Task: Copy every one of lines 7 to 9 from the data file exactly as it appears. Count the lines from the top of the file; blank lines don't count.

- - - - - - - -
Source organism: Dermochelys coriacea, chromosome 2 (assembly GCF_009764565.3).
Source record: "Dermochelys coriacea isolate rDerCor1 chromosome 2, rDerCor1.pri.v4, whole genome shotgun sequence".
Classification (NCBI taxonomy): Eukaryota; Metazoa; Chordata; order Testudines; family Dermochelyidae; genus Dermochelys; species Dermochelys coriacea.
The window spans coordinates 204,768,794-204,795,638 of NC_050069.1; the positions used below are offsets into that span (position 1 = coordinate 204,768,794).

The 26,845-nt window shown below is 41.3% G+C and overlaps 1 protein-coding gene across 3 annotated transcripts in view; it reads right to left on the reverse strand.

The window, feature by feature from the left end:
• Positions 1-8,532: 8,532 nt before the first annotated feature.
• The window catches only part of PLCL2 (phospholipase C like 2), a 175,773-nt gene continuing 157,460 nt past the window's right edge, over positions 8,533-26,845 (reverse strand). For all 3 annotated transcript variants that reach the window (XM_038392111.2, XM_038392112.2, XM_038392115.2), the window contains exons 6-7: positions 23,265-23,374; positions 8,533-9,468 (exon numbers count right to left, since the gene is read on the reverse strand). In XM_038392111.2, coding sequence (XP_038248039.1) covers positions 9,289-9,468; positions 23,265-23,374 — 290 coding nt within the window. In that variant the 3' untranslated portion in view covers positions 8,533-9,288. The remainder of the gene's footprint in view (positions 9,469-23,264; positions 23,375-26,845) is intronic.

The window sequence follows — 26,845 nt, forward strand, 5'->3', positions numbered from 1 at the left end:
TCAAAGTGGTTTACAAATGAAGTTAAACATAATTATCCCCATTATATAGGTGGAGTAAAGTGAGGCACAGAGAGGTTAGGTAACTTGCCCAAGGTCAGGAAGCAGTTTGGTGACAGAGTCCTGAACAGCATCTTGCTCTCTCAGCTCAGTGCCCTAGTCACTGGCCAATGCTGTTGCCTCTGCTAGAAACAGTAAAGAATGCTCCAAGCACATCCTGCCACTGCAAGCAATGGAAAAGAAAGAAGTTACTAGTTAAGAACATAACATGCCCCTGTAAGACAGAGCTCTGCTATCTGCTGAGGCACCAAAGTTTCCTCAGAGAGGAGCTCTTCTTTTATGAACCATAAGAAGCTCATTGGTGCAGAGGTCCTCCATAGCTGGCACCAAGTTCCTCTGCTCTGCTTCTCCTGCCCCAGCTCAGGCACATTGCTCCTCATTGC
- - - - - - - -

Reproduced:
• Positions 1-8,532: 8,532 nt before the first annotated feature.
• The window catches only part of PLCL2 (phospholipase C like 2), a 175,773-nt gene continuing 157,460 nt past the window's right edge, over positions 8,533-26,845 (reverse strand). For all 3 annotated transcript variants that reach the window (XM_038392111.2, XM_038392112.2, XM_038392115.2), the window contains exons 6-7: positions 23,265-23,374; positions 8,533-9,468 (exon numbers count right to left, since the gene is read on the reverse strand). In XM_038392111.2, coding sequence (XP_038248039.1) covers positions 9,289-9,468; positions 23,265-23,374 — 290 coding nt within the window. In that variant the 3' untranslated portion in view covers positions 8,533-9,288. The remainder of the gene's footprint in view (positions 9,469-23,264; positions 23,375-26,845) is intronic.

The window sequence follows — 26,845 nt, forward strand, 5'->3', positions numbered from 1 at the left end: